Finally, remember that these types of stories work best and are most impressive when you're motivating other kids (or adults!) to excel -- contrary to what your lovin' mother told you, it ain't all about you.

4.Reflect on something that someone has done for you that has made you happy or thankful in a surprising way. How has this gratitude affected or motivated you?

5.  Discuss an accomplishment, event, or realization that sparked a period of personal growth and a new understanding of yourself or others.

Rites of passage can be fascinating topics for essays -- if they're handled well.  No one wants to hear about how grandpa cried at your confirmation -- snoozefest!  Becoming an adult is about accepting the responsibilities, limitations and joys of being human, and so should your essay.

The focus on a particular event is important.  It's very easy when writing an essay to drift from one subject to another, but great essays have a singular focus -- they're about one thing and one thing only.  In this case, the event or accomplishment in question and why it became a period of maturation.

It’s also worth noting the emphasis on understanding others. Surprising or difficult events often deepen our ability to empathize with others’ struggles – if you have a story that involves learning to see the world in a new way, this could well be your prompt.

6. Describe a topic, idea, or concept you find so engaging that it makes you lose all track of time. Why does it captivate you? What or who do you turn to when you want to learn more? 

This prompt is for those of you who are just 100 percent not comfortable talking about yourselves in any way, shape or form. Now, before you breathe a sigh of relief and rush off to write yet another paean to microbiomes or Martin Luther King, let us insert a caveat. This is usually the wrong kind of prompt to choose. For most people, most of the time, you’re going to get an essay that’s dry, technical, and reveals nothing about the candidate – in other words, a waste of word count.

In order to write a good essay about an idea or concept, you have to loop in … feelings!  Yours and others.  Talk about the people who share your passion, or the ones who inspired it. Talk about the key moments in the development of your favorite obsession – how did it all begin, where do you see it going?  Relate it back to larger themes in your life. How has this experience helped you to grow and mature?

7. Share an essay on any topic of your choice. It can be one you've already written, one that responds to a different prompt, or one of your own design.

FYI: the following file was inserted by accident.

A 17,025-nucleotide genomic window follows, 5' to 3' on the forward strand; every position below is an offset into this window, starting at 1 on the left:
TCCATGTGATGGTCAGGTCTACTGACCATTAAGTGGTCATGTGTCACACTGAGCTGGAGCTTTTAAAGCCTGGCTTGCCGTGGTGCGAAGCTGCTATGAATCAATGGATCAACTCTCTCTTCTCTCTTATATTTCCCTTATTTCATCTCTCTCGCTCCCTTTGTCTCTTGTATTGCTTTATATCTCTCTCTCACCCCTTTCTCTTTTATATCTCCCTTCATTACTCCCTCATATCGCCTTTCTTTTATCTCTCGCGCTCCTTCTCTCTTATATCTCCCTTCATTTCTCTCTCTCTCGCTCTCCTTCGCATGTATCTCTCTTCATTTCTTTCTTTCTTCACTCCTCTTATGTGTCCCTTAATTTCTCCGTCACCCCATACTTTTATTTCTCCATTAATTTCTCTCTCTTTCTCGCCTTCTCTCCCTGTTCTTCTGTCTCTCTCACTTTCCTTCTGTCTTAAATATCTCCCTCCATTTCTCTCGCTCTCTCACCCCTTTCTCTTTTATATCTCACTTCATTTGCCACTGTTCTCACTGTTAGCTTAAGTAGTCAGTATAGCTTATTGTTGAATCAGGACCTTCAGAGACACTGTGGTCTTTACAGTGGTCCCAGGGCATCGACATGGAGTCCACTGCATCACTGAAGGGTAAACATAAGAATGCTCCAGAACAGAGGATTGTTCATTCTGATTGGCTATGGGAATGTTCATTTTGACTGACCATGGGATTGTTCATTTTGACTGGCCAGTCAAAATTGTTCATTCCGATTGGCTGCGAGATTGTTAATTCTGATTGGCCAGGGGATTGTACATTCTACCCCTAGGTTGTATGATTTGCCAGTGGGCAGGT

This is what we call an open-ended prompt. You can do whatever you want with it, which most folks find utterly terrifying. Not to worry – this should really be a last resort prompt if you have a fantastic essay already written that just doesn’t seem to fit any of the other prompts.


The Covid-19 Question

Where can I explain how COVID-19 had an impact on me?

COVID-19 has affected students in dramatically different ways. If you need it, the COVID-19 and natural disaster question in the Additional Information section is a place for you to describe the impact of these events.

The question is not intended to be an extra essay. There’s also no need to describe how your school responded to these events. Your counselor will have an opportunity to discuss impacts like closures, online instruction, and grading policies. Instead, consider how these events may have impacted you, your family, and your learning environment. Examples might include:
 

  • Illness or loss within your family or support network
  • Employment or housing disruptions within your family 
  • Food insecurity
  • Toll on mental and emotional health
  • New obligations such as part-time work or care for siblings or family members
  • Availability of computer or internet access required to continue your studies
  • Access to a safe and quiet study space
  • A new direction for your major or career interests


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So there you have it!  Not so scary after all, huh?  Still, you probably have a lot of questions as yet unanswered.  Or maybe you have a draft all written up and you want some seasoned eyes to take a look?  If so, drop us a line -- we'd be happy to help!

PHOTO BY CLINT MASON